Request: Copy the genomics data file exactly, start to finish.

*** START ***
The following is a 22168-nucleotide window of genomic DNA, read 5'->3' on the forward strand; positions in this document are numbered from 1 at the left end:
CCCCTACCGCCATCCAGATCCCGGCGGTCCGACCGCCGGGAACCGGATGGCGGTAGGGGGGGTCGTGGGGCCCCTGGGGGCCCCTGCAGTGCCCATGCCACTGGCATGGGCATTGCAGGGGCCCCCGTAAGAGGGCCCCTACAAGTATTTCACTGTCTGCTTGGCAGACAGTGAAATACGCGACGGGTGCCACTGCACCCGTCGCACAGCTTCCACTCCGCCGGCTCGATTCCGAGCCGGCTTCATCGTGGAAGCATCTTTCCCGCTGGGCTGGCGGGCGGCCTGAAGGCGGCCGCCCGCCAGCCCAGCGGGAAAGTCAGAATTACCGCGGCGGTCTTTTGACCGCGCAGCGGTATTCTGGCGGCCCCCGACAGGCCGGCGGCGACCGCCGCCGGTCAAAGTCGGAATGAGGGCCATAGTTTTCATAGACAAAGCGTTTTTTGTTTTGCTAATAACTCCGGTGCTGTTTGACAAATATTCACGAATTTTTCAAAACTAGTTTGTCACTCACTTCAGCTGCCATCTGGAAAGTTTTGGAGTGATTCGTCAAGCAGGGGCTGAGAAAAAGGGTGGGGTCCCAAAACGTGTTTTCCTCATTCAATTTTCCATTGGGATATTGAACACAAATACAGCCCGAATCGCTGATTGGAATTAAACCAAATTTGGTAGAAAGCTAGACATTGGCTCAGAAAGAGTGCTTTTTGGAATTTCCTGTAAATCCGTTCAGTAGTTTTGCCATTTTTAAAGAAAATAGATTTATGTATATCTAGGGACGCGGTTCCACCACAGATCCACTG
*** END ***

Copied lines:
The following is a 22168-nucleotide window of genomic DNA, read 5'->3' on the forward strand; positions in this document are numbered from 1 at the left end:
CCCCTACCGCCATCCAGATCCCGGCGGTCCGACCGCCGGGAACCGGATGGCGGTAGGGGGGGTCGTGGGGCCCCTGGGGGCCCCTGCAGTGCCCATGCCACTGGCATGGGCATTGCAGGGGCCCCCGTAAGAGGGCCCCTACAAGTATTTCACTGTCTGCTTGGCAGACAGTGAAATACGCGACGGGTGCCACTGCACCCGTCGCACAGCTTCCACTCCGCCGGCTCGATTCCGAGCCGGCTTCATCGTGGAAGCATCTTTCCCGCTGGGCTGGCGGGCGGCCTGAAGGCGGCCGCCCGCCAGCCCAGCGGGAAAGTCAGAATTACCGCGGCGGTCTTTTGACCGCGCAGCGGTATTCTGGCGGCCCCCGACAGGCCGGCGGCGACCGCCGCCGGTCAAAGTCGGAATGAGGGCCATAGTTTTCATAGACAAAGCGTTTTTTGTTTTGCTAATAACTCCGGTGCTGTTTGACAAATATTCACGAATTTTTCAAAACTAGTTTGTCACTCACTTCAGCTGCCATCTGGAAAGTTTTGGAGTGATTCGTCAAGCAGGGGCTGAGAAAAAGGGTGGGGTCCCAAAACGTGTTTTCCTCATTCAATTTTCCATTGGGATATTGAACACAAATACAGCCCGAATCGCTGATTGGAATTAAACCAAATTTGGTAGAAAGCTAGACATTGGCTCAGAAAGAGTGCTTTTTGGAATTTCCTGTAAATCCGTTCAGTAGTTTTGCCATTTTTAAAGAAAATAGATTTATGTATATCTAGGGACGCGGTTCCACCACAGATCCACTG